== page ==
(David Naugle, author of Worldview: The History of a Concept (Grand Rapids: Eerdmans, 2002) in an interview with T.M. Moore, editor of Findings, in October 2003.)

Paul says that the idolatry of mankind has created futile thinking and darkened foolish hearts (Rom. 1:21). If this is true, then the gospel is the only hope for the restoration and renovation of all human thought. It is only possible to come to truly know God through Jesus Christ, which will result in a complete transformation of your mind and worldview.

The Bible makes the radical assertion that it is necessary to know and fear God before arriving at any true conclusions about yourself and the world. “The fear of the LORD is the beginning of knowledge” (Prov. 1:7); “The fear of the LORD is the beginning of wisdom, and the knowledge of the Holy One is insight” (Prov. 9:10). God himself provides the answer to all key worldview questions—

*What am I? An image-bearer of God, Gen. 1:26-27.
*How can I be truly happy? By knowing God, John 17:3.
*What’s morally right and wrong? What God commands—loving him and loving your neighbour.
*Why does anything exist? God willed to create it out of nothing, Gen. 1:1.
*Why does anything happen at all? God has predestined it to happen and brings it to pass by his providential power.

“God, who said, ‘Let light shine out of darkness,’ has shone in our hearts to give the light of the knowledge of the glory of God in the face of Jesus Christ” (2 Cor. 4:6). In this light, we see everything else differently—we see everything else truly—for the first time.

  1. The Limbs of A Biblical Christian Worldview

Theology: Affirmation of the existence of an intelligent, powerful, loving, just, and awesome God. This same God took upon Himself human form in the person of Jesus Christ and died for our sins. Thus, in addition to being theistic, Christianity is Christus Nexus, Christ at the centre. “Christianity is Christ. The person and work of Christ are the rock upon which the Christian religion is built. If he is not who he said he was, and if he did not do what he said he had come to do, the foundation is undermined and the whole superstructure will collapse. Take Christ from Christianity and you disembowel it; there is practically nothing left. Christ is the center of Christianity; all else is circumference.” (John Stott, Basic Christianity (Grand Rapids: Eerdmans, 1967), 21. (Gen. 1:1; Colossians 2:9)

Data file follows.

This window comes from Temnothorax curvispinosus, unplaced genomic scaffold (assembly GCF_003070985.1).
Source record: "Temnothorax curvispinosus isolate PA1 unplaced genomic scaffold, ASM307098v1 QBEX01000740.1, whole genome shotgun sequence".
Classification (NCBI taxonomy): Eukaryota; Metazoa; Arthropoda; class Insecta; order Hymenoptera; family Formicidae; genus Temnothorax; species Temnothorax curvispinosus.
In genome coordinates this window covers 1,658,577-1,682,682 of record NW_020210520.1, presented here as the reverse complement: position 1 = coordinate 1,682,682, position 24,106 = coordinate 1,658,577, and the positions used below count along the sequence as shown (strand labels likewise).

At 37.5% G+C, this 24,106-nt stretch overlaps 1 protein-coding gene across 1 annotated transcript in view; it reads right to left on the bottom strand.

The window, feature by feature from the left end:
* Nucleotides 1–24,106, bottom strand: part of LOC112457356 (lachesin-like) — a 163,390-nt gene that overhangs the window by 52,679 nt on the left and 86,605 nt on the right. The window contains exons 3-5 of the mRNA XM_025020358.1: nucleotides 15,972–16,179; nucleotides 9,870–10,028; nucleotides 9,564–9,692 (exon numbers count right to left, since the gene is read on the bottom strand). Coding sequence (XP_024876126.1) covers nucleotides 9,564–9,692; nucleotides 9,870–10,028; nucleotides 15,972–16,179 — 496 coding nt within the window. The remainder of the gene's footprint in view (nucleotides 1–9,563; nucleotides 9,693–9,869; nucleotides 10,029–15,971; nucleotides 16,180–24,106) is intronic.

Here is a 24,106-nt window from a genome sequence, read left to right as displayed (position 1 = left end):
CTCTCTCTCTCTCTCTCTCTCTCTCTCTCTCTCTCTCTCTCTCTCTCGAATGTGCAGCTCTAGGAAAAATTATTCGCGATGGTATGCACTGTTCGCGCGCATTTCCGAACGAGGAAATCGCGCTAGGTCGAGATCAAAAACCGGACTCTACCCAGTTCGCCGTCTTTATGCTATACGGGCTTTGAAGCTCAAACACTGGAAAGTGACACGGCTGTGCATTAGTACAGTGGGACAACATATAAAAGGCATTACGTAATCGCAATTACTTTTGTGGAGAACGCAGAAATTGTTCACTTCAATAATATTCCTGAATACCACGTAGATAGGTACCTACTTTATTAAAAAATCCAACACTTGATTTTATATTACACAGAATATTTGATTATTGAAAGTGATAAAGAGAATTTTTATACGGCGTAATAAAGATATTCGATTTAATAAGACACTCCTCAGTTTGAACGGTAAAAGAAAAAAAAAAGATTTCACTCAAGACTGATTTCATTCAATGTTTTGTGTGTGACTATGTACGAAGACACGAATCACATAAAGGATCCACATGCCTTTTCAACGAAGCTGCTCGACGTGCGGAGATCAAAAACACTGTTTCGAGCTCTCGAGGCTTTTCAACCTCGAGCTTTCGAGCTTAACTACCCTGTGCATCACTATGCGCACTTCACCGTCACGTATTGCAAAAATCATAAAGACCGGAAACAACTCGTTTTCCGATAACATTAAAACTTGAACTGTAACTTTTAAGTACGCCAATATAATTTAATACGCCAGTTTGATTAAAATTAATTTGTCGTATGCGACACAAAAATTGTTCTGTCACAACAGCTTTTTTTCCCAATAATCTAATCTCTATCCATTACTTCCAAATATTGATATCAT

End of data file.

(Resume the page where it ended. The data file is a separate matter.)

Philosophy: The single most important philosophical truth in the Bible is that Jesus Christ is the Logos of God. Christian philosophy, especially metaphysics, is grounded in John 1:1-4. Christ the Logos is the explanation for the universe and all things therein. (John 1:1-4, Col. 1:17, Rev. 19:13)

Sociology: Both the individual and the social order are important to God, mankind and society. Christ died and rose again for each person as an individual; God ordained social institutions to teach love, respect, discipline, work, and community. God ordained certain social institutions. Family, church, and state are three of the most important. (Gen. 4:1; Luke 1:30-31; Is. 9:6)

Law: Christian or Divine Law consists of both natural and Biblical law originating in the very character of a righteous and loving God. Divine law is eternal, and will be used one day to judge the world in a judgment based on natural and revealed law. God established human government and the rule of law primarily to keep in check man’s sinful nature (Romans 2:12ff; 13:1-4). Human rights involves the Biblical doctrine of man’s creation in the image of God. (Gen. 3:11; 49:10; Rev. 5:5)

Ethics: God’s moral nature is absolute, eternal and unchanging. God created the world with a specific moral order revealed to man via both general (natural law) and special revelation (Scripture and the person of Jesus Christ). Ethical standards transcend the relativistic whims of society. (Gen. 2:9; John 1:9; John 3:19,20) 

Biology: Christianity trusts the Genesis model of creation above and beyond the theories of modern science. However, Christianity is not anti-science, requiring only that science begin from a Christian theistic presupposition. Science and Christianity are compatible in that the universe when properly studied reflects that God created all things. (Gen. 1-3; John 1:4; John 11:25; Col. 1:16)